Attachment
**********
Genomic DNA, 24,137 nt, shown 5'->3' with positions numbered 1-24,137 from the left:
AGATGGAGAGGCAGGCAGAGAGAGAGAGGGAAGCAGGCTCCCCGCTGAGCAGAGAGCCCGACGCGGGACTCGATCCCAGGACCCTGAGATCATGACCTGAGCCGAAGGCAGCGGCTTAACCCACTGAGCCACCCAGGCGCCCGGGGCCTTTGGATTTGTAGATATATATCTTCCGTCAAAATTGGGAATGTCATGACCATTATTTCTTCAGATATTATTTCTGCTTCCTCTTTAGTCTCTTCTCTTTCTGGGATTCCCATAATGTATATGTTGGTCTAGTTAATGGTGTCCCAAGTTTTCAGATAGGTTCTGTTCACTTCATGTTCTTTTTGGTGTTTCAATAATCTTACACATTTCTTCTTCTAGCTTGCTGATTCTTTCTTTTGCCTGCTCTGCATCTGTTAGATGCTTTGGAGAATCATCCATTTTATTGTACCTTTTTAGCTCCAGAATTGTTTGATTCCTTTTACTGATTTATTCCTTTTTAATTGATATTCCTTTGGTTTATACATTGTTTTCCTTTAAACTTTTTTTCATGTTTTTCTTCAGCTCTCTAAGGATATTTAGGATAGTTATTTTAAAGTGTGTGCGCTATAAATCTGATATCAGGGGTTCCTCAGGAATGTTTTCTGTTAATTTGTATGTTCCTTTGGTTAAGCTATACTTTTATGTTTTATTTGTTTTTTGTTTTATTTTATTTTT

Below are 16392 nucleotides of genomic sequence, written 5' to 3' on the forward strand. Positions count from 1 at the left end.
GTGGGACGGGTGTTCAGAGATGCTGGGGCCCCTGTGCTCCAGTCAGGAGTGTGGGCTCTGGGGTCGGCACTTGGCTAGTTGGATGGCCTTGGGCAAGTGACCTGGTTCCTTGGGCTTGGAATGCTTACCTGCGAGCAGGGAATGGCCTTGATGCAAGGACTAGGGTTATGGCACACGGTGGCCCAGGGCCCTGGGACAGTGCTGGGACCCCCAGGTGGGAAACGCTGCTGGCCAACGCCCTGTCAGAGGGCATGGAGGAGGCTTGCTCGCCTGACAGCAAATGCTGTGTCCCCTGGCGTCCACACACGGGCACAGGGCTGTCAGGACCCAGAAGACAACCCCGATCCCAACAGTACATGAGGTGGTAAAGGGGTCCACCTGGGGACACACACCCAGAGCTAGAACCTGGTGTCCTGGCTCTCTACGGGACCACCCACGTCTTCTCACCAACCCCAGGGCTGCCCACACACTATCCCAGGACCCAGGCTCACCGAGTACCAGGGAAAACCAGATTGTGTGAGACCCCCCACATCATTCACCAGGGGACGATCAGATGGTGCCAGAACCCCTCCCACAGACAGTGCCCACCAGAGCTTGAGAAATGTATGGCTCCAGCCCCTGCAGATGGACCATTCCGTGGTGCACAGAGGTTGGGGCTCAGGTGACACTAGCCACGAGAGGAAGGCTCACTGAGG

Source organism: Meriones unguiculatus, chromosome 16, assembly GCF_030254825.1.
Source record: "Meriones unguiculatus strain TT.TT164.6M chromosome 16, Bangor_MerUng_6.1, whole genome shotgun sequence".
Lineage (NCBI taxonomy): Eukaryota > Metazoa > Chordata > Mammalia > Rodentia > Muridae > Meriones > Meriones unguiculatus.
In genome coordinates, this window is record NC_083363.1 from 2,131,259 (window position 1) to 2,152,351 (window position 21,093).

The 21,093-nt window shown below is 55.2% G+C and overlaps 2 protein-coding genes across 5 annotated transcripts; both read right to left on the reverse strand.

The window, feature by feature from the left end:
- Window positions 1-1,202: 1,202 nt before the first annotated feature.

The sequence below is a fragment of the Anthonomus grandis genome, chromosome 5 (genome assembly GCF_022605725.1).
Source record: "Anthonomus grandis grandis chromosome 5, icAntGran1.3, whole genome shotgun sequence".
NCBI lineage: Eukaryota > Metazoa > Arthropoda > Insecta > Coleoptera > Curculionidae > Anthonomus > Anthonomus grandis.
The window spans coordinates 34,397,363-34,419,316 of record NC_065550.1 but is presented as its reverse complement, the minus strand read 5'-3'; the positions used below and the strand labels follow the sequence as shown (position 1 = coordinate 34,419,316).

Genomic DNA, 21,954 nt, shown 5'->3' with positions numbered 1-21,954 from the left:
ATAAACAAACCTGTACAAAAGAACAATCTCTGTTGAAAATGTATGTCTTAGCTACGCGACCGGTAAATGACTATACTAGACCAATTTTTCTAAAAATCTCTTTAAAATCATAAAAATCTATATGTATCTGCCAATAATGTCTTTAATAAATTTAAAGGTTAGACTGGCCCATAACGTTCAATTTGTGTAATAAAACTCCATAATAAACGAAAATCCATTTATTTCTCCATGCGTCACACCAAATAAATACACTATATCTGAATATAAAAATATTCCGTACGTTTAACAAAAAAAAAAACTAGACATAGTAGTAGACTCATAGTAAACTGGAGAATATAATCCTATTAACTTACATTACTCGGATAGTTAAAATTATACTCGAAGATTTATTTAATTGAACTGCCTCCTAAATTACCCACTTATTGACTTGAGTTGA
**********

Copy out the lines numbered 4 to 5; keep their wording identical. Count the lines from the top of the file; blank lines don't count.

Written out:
GTGGGACGGGTGTTCAGAGATGCTGGGGCCCCTGTGCTCCAGTCAGGAGTGTGGGCTCTGGGGTCGGCACTTGGCTAGTTGGATGGCCTTGGGCAAGTGACCTGGTTCCTTGGGCTTGGAATGCTTACCTGCGAGCAGGGAATGGCCTTGATGCAAGGACTAGGGTTATGGCACACGGTGGCCCAGGGCCCTGGGACAGTGCTGGGACCCCCAGGTGGGAAACGCTGCTGGCCAACGCCCTGTCAGAGGGCATGGAGGAGGCTTGCTCGCCTGACAGCAAATGCTGTGTCCCCTGGCGTCCACACACGGGCACAGGGCTGTCAGGACCCAGAAGACAACCCCGATCCCAACAGTACATGAGGTGGTAAAGGGGTCCACCTGGGGACACACACCCAGAGCTAGAACCTGGTGTCCTGGCTCTCTACGGGACCACCCACGTCTTCTCACCAACCCCAGGGCTGCCCACACACTATCCCAGGACCCAGGCTCACCGAGTACCAGGGAAAACCAGATTGTGTGAGACCCCCCACATCATTCACCAGGGGACGATCAGATGGTGCCAGAACCCCTCCCACAGACAGTGCCCACCAGAGCTTGAGAAATGTATGGCTCCAGCCCCTGCAGATGGACCATTCCGTGGTGCACAGAGGTTGGGGCTCAGGTGACACTAGCCACGAGAGGAAGGCTCACTGAGG

Source organism: Meriones unguiculatus, chromosome 16, assembly GCF_030254825.1.